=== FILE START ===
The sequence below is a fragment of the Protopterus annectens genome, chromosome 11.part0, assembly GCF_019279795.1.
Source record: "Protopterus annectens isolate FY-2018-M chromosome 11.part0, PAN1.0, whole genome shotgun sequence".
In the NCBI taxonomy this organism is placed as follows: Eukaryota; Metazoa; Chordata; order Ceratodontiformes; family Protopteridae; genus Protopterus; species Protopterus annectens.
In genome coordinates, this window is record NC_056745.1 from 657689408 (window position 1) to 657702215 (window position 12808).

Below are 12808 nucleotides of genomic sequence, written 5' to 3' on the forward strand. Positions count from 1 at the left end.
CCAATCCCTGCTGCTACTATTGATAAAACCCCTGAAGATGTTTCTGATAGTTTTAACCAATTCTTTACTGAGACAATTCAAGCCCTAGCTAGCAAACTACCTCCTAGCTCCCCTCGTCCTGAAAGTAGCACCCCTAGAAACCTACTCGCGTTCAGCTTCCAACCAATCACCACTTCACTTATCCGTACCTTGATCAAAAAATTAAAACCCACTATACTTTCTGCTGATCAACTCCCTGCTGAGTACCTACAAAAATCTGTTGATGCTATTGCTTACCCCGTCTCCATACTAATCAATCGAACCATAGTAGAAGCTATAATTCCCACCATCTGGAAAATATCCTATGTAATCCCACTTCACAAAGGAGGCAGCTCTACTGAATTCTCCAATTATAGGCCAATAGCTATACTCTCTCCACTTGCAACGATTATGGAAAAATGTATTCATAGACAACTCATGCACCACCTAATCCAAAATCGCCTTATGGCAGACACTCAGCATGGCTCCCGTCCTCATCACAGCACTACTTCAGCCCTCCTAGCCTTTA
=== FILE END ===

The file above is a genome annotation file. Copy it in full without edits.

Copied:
The sequence below is a fragment of the Protopterus annectens genome, chromosome 11.part0, assembly GCF_019279795.1.
Source record: "Protopterus annectens isolate FY-2018-M chromosome 11.part0, PAN1.0, whole genome shotgun sequence".
In the NCBI taxonomy this organism is placed as follows: Eukaryota; Metazoa; Chordata; order Ceratodontiformes; family Protopteridae; genus Protopterus; species Protopterus annectens.
In genome coordinates, this window is record NC_056745.1 from 657689408 (window position 1) to 657702215 (window position 12808).

Below are 12808 nucleotides of genomic sequence, written 5' to 3' on the forward strand. Positions count from 1 at the left end.
CCAATCCCTGCTGCTACTATTGATAAAACCCCTGAAGATGTTTCTGATAGTTTTAACCAATTCTTTACTGAGACAATTCAAGCCCTAGCTAGCAAACTACCTCCTAGCTCCCCTCGTCCTGAAAGTAGCACCCCTAGAAACCTACTCGCGTTCAGCTTCCAACCAATCACCACTTCACTTATCCGTACCTTGATCAAAAAATTAAAACCCACTATACTTTCTGCTGATCAACTCCCTGCTGAGTACCTACAAAAATCTGTTGATGCTATTGCTTACCCCGTCTCCATACTAATCAATCGAACCATAGTAGAAGCTATAATTCCCACCATCTGGAAAATATCCTATGTAATCCCACTTCACAAAGGAGGCAGCTCTACTGAATTCTCCAATTATAGGCCAATAGCTATACTCTCTCCACTTGCAACGATTATGGAAAAATGTATTCATAGACAACTCATGCACCACCTAATCCAAAATCGCCTTATGGCAGACACTCAGCATGGCTCCCGTCCTCATCACAGCACTACTTCAGCCCTCCTAGCCTTTA